Fri Oct 4th / All-in Global / Archived
HOW TO PROFESSIONALLY JUSTIFY 4000 HOURS OF FOOTBALL MANAGER (HOPE MY WIFE DOESN’T READ THIS)
How can I justify having logged 3925 hours of playing Football Manager since 2012? I have tried and Lord, I have failed. But now I think I’m onto something.
I love football. I love games. I have an addictive personality. I read a book called “Football Manager Stole My Life: 20 Years of Beautiful Obsession”.
In 2013. It came as a gift along with the game that year.
In 2014 I got a doormat.
My stats since then (the game counts how many hours the game is running for):
Total hours since 2012: 3925. Current Addictive Meter: “I think I should put Football Manager on my CV”.
Jeezus, what a nerd, you might say. Well, thank you kindly. But please be aware that Football Manager has sold 20 million copies worldwide.
Scoring fans with language
I am proud as a peacock to be a language nerd with a soft spot for games and sports. In fact, that’s exactly how I would describe most of my employees at All In Translations, the company I built with my own two hands back in 2008, in between clicking
(the second one when on the Mac) to switch me back to Football Manger, naturally.
At All In Translations we are a marketing leading provider of language services to the gaming industry. Last year we launched ‘Ball In Translations’, a brand built on the same principles that delivers language services to clubs and companies involved with ball sports, with the goal (no pun intended) of scoring fans with language.
My dream project? I’m glad you asked. To translate or write for Football Manager.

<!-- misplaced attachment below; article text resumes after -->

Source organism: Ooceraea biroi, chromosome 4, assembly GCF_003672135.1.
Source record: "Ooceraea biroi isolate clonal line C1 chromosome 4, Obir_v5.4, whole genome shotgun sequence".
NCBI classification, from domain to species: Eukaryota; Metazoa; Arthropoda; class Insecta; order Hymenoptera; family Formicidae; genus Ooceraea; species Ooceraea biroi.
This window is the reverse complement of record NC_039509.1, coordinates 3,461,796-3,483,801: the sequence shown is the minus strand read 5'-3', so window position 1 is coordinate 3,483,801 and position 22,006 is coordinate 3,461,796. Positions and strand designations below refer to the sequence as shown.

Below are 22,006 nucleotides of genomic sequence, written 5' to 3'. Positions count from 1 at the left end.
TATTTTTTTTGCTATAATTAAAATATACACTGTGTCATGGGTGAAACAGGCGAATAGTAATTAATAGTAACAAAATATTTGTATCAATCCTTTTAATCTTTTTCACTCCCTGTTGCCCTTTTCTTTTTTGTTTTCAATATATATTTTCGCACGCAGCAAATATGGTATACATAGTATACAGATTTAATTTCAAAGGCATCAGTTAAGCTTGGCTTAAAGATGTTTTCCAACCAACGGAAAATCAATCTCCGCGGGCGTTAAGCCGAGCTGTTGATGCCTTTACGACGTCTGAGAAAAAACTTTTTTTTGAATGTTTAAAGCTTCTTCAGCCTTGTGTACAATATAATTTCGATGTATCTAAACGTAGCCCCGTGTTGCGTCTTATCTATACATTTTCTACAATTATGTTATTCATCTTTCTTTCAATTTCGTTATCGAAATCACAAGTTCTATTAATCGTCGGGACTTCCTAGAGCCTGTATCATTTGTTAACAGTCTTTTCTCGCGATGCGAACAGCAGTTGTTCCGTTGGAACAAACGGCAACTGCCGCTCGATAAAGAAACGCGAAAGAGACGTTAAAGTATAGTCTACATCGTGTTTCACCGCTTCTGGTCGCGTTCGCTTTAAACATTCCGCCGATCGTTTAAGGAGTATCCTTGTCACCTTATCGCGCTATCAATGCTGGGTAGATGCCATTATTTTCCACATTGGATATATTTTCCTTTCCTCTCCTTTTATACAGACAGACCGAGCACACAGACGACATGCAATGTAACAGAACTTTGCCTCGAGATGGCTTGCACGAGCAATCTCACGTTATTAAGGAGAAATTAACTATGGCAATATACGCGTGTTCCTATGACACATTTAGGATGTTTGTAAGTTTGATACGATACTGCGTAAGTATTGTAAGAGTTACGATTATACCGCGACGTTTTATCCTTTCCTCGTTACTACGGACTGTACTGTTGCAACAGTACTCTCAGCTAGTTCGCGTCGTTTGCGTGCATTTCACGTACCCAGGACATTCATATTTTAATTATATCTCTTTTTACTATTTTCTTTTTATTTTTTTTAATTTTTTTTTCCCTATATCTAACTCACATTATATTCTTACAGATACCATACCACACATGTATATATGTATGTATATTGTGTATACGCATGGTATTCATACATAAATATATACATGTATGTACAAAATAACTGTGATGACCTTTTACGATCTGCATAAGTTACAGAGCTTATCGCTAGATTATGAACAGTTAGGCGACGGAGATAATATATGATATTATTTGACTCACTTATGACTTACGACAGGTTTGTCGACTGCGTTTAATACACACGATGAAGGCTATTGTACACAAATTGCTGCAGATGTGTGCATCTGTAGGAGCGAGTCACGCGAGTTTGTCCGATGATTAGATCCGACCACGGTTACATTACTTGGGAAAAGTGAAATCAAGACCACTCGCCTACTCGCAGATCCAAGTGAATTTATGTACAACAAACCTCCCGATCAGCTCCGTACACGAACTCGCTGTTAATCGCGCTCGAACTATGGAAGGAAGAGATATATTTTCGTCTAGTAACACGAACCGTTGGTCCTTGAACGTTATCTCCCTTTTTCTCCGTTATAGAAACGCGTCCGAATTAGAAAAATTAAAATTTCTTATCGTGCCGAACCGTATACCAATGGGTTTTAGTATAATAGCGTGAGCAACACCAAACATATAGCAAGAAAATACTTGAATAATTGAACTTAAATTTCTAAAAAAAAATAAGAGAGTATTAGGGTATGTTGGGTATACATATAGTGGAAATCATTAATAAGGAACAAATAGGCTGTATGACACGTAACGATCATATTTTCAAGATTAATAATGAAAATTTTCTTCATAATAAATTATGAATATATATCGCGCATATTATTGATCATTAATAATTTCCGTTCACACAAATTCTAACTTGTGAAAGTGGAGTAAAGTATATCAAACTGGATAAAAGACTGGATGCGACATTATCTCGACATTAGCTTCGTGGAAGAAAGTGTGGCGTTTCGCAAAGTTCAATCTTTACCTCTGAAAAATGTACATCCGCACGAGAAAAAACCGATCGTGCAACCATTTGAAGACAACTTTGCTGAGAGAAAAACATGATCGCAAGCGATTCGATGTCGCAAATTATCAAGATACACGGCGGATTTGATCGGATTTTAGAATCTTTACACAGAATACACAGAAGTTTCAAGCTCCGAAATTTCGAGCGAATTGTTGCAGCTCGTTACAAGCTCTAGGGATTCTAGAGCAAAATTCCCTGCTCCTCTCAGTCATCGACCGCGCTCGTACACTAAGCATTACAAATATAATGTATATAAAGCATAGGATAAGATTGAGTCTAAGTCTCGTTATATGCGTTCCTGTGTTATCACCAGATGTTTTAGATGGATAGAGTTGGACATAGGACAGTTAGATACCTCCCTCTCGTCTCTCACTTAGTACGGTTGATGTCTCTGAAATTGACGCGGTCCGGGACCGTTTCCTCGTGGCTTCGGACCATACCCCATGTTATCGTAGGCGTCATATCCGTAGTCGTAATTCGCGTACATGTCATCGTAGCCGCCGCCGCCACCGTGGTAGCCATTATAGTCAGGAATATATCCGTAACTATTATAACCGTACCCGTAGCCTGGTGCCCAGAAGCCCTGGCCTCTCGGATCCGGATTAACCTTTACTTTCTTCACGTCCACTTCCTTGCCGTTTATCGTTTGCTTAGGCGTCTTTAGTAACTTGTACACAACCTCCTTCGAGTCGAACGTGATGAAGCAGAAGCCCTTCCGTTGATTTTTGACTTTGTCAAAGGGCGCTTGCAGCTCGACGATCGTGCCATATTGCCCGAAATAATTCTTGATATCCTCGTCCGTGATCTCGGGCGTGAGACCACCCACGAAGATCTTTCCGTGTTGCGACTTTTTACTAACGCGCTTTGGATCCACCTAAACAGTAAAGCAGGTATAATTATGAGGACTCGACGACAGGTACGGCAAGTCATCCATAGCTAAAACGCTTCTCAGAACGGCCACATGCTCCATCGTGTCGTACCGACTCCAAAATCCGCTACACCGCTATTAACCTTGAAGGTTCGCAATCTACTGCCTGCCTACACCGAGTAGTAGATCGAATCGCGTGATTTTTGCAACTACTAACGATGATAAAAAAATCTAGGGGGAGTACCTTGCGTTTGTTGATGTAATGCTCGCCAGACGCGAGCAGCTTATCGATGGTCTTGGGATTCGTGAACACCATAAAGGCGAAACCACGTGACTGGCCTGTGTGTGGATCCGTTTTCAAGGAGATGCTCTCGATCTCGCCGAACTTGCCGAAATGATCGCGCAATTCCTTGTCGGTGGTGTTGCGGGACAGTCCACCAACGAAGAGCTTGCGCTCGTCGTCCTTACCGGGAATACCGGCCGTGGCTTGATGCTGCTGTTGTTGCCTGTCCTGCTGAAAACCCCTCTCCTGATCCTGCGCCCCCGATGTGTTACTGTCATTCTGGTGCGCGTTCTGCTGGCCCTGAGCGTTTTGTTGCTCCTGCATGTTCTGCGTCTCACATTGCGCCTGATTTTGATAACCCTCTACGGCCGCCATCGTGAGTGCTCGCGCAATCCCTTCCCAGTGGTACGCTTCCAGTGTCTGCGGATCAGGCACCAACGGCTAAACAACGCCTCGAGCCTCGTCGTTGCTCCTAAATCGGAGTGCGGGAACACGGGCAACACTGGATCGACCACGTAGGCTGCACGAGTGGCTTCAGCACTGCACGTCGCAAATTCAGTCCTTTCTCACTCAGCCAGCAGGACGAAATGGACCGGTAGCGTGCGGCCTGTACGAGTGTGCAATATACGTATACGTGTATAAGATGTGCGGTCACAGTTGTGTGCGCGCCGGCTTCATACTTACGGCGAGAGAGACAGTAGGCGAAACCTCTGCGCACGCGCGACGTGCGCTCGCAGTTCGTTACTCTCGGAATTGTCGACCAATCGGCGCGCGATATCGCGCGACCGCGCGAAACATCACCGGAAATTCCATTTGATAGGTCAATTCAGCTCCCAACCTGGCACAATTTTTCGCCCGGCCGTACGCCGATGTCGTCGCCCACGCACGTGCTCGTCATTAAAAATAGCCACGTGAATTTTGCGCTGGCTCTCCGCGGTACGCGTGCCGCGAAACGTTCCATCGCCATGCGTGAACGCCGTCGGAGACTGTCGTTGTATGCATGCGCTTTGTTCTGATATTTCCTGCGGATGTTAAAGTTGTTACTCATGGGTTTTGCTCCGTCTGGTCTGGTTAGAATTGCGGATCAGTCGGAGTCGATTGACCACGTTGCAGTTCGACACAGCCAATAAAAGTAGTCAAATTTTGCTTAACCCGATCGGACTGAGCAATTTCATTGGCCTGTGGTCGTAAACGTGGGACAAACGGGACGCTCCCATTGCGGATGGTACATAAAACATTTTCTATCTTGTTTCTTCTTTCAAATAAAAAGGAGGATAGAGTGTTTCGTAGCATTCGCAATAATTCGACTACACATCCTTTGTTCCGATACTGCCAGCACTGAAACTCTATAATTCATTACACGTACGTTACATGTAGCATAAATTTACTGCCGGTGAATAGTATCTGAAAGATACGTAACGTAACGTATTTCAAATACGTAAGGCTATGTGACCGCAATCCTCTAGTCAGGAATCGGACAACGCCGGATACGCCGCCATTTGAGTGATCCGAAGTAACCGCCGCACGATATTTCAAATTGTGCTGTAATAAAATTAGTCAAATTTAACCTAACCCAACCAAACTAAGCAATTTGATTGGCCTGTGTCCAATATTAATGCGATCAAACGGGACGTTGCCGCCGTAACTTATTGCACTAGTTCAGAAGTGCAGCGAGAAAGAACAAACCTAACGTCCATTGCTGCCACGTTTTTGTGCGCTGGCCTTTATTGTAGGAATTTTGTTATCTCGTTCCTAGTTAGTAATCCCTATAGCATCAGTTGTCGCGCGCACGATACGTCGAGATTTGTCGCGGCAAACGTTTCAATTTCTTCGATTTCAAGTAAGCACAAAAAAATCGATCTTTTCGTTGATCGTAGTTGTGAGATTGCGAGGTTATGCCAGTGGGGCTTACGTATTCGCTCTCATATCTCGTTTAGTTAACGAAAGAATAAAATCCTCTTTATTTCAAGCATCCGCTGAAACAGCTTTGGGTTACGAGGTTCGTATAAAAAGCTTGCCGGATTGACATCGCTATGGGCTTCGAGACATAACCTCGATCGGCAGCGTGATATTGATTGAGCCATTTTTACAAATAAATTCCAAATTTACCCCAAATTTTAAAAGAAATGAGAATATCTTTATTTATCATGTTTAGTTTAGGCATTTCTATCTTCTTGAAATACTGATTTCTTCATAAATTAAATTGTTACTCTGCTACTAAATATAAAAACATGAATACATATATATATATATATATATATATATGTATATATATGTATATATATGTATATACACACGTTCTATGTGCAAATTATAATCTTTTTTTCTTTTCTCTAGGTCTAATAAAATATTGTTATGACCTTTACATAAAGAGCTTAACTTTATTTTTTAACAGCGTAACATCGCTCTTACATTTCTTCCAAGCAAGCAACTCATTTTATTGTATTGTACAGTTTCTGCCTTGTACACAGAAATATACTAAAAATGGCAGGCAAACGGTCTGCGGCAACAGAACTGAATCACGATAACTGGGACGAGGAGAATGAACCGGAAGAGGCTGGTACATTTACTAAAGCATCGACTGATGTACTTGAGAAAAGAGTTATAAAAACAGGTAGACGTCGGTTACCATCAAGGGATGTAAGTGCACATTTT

One day Sega will bite.
The current translations are good for the most part, which is impressive considering the enormous amount of words and complexity of it all.
That said, the Norwegian version (and surely many of the other languages) could really benefit from an in-context editing phase. Or someone within the development stage having a deeper understanding of linguistics.
For example, when a sentence in the game consists of a league name and/or an adjective about a player, the language can start to stumble with strange syntax and faulty grammar.
So until Sega asks us to translate their flagship game, I have, more or less consciously, tried to come up with a work project that could justify spending so many hours in front of a computer game. I’ve tried to justify it to my wife and to myself. We also have two kids (one’s two months old, the other is three years old) but the eldest thinks I’m working when Football Manager is on.
This is a story about failed projects (let me know if you want to take any of them on) and finally, how everything culminated into something worth writing a blog post about(?).
So here they are:
1) Become a Scout or Sports Agent (already had my hands full with running a business and pretending to be a Football Manager when realising I probably would have been great at it).
2) Become an actual Football Manager (I did actually. We even won lots of titles but I might have overlooked the fact that amateur football doesn’t really count here).
3) Become a Games Developer (realised before midway into the first semester that I am really not technically gifted).
4) Make a news site about ‘Foreign’ Footballers by using the scouting function in Football Manager. I actually still think this is a good idea but my wife and colleagues tell me it will take too much time and effort. I hate to admit it but I don’t disagree. I can supervise or something though… if someone wants to take it on.
The pitch: the player search function of Football Manager scrutinizes what is the world’s largest database of actual football players. To put it into context: Actual Football Managers in big clubs use it when scouting new players.
It has an intricate filter function so that you can search e.g. only for players that are playing in the Super League in India (ISL). You can then add another filter saying you only want the search result to show players who are not Indian nationals. The ISL applies a rule saying you can only field five international players in a game, so there aren’t that many in each squad – but many of them are former European superstars.
You might recognise some names that have played in the ILS including Roberto Carlos (now playing coach at Delhi Dynamos), Nicolas Anelka, Fredrik Ljungberg, David James, David Trezeguet and Robert Pires.